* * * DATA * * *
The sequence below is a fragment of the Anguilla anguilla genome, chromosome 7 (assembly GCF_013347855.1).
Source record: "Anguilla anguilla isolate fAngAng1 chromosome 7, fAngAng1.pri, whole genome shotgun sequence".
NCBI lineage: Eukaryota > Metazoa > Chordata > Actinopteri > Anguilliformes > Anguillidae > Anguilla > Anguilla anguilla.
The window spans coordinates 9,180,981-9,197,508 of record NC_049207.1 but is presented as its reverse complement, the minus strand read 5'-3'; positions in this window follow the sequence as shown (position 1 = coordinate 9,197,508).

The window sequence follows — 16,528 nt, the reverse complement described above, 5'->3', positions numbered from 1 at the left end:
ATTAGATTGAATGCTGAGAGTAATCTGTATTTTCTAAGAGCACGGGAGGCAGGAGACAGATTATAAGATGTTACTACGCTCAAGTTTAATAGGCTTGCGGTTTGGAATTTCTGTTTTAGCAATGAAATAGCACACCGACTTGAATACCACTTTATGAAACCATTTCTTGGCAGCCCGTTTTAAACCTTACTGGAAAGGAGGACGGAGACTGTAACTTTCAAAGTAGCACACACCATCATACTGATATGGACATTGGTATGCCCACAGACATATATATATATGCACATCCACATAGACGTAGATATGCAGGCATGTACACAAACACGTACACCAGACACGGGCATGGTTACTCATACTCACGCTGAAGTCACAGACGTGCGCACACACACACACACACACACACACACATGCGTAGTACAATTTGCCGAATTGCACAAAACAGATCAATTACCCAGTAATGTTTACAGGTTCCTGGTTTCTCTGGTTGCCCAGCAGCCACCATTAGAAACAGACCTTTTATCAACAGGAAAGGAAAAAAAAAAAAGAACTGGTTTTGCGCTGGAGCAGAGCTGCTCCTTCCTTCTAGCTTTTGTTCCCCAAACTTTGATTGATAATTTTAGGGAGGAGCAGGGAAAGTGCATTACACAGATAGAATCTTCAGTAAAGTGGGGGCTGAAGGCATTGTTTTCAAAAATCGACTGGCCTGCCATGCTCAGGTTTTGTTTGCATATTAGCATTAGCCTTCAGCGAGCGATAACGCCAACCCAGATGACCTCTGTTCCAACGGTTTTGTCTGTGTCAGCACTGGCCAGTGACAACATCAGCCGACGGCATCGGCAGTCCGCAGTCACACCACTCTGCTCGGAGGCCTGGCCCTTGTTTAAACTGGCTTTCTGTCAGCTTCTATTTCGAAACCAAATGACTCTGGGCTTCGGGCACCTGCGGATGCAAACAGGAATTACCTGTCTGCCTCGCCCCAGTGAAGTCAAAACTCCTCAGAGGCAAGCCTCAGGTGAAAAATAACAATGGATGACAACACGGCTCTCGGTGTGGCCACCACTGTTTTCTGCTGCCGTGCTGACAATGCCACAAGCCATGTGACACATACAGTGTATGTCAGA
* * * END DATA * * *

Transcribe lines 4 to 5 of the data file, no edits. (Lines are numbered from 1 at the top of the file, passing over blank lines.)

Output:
The window spans coordinates 9,180,981-9,197,508 of record NC_049207.1 but is presented as its reverse complement, the minus strand read 5'-3'; positions in this window follow the sequence as shown (position 1 = coordinate 9,197,508).

The window sequence follows — 16,528 nt, the reverse complement described above, 5'->3', positions numbered from 1 at the left end: